Don’t forget to wash your hands frequently. It’s best to consult your pediatrician for best practices.
Should you consider getting the RSV vaccine if you're pregnant?
The CDC released information for expecting parents and parents of newborns.
If you’re between 32 and 36 weeks pregnant, the CDC recommends that you get the RSV vaccine.
In August 2023, the Food and Drug Administration approved the Pfizer RSV vaccine for pregnant women at 32-36 weeks of pregnancy.
Additionally, on Sept. 2, 2023, the CDC’s Advisory Committee on Immunization Practices endorsed the RSV vaccine for pregnant women at 32-36 weeks of pregnancy. They recommend receiving it during the fall-to-winter months when RSV is most common in the United States.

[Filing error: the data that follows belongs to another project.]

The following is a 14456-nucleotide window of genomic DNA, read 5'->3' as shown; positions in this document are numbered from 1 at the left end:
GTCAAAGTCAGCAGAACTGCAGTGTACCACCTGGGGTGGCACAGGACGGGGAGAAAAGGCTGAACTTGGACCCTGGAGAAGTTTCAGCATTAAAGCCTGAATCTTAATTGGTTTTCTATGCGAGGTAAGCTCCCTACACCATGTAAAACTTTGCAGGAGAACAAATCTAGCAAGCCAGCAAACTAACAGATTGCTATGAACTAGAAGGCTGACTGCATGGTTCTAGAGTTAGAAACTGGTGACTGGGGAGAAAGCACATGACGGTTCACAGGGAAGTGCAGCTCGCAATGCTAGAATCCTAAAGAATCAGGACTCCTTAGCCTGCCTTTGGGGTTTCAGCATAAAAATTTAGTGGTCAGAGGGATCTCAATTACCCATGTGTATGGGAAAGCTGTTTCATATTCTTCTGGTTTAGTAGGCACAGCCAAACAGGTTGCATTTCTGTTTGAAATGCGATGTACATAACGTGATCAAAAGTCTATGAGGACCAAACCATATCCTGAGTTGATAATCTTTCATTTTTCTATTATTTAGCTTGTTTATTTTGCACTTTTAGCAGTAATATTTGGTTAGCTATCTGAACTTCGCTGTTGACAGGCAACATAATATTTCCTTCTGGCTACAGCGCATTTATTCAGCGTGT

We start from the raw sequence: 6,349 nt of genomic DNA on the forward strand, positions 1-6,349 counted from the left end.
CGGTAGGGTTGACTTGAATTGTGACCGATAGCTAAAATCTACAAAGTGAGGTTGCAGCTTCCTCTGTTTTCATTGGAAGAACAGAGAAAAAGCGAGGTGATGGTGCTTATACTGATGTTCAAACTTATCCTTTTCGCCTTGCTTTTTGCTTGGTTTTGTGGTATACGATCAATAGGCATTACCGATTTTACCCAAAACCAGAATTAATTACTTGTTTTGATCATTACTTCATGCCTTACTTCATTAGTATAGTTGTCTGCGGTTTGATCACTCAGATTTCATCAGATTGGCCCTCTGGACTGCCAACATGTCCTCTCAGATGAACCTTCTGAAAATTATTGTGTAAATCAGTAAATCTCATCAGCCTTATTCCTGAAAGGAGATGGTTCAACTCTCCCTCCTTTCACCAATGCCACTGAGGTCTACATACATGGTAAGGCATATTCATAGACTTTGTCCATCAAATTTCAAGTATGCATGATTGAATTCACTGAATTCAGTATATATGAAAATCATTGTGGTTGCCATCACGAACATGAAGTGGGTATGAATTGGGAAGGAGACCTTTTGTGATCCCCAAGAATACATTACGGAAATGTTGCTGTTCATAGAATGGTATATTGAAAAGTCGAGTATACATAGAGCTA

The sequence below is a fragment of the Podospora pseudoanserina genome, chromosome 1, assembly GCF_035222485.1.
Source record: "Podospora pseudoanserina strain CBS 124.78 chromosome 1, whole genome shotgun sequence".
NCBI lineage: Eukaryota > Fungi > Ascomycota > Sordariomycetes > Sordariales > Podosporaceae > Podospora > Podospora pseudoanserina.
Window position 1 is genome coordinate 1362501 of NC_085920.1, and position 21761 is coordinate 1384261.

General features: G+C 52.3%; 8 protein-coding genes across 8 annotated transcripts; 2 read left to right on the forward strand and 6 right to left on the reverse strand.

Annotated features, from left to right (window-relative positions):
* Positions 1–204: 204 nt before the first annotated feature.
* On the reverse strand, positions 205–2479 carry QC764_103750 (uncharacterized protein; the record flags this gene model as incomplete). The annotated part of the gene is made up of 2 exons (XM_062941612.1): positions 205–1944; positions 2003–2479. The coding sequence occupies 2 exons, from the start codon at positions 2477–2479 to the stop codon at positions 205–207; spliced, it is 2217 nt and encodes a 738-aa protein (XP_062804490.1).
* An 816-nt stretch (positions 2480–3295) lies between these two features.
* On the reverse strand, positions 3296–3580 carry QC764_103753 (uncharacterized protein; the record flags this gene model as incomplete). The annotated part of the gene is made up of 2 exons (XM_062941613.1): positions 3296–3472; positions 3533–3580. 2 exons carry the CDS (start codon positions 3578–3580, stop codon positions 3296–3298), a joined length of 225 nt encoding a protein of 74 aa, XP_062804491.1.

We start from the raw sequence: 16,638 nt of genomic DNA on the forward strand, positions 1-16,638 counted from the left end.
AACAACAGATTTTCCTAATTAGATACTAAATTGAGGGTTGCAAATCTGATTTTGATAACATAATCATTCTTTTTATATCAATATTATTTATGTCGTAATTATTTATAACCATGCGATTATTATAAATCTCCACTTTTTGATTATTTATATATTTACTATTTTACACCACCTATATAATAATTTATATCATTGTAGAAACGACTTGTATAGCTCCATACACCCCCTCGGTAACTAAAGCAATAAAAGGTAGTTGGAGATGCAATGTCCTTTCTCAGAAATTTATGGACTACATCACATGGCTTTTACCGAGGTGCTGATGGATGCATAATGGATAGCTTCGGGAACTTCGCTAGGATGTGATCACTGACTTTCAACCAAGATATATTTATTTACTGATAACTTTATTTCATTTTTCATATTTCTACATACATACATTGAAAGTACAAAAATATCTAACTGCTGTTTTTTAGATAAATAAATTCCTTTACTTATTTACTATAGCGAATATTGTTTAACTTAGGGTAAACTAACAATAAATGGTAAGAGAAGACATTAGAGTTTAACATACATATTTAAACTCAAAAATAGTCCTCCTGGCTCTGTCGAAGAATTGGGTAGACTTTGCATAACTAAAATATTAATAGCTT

When administered, the vaccine provides antibodies to you as well as your baby for the first 6 months after birth. It’s a good way to help keep infants safe from RSV-related illnesses in their first few months of life.
For babies who are already born, there’s another recommended measure of protection against RSV. The CDC suggests using an injection called nirsevimab to prevent a virus-related breathing problem known as RSV-associated lower respiratory tract infection.
This injection contains an antibody product that provides protection against RSV and its symptoms.
RSV is a highly contagious virus that is more likely to cause severe illness in infants and older adults. Your baby’s health is a top priority. It’s important to take protective measures for your little one, especially during the peak season of RSV, which is from fall to spring.
You can do this by receiving the RSV vaccine during weeks 32-36 of your pregnancy or making sure your baby receives nirsevimab after they are born. Always talk to your doctor about what is best for you and your baby.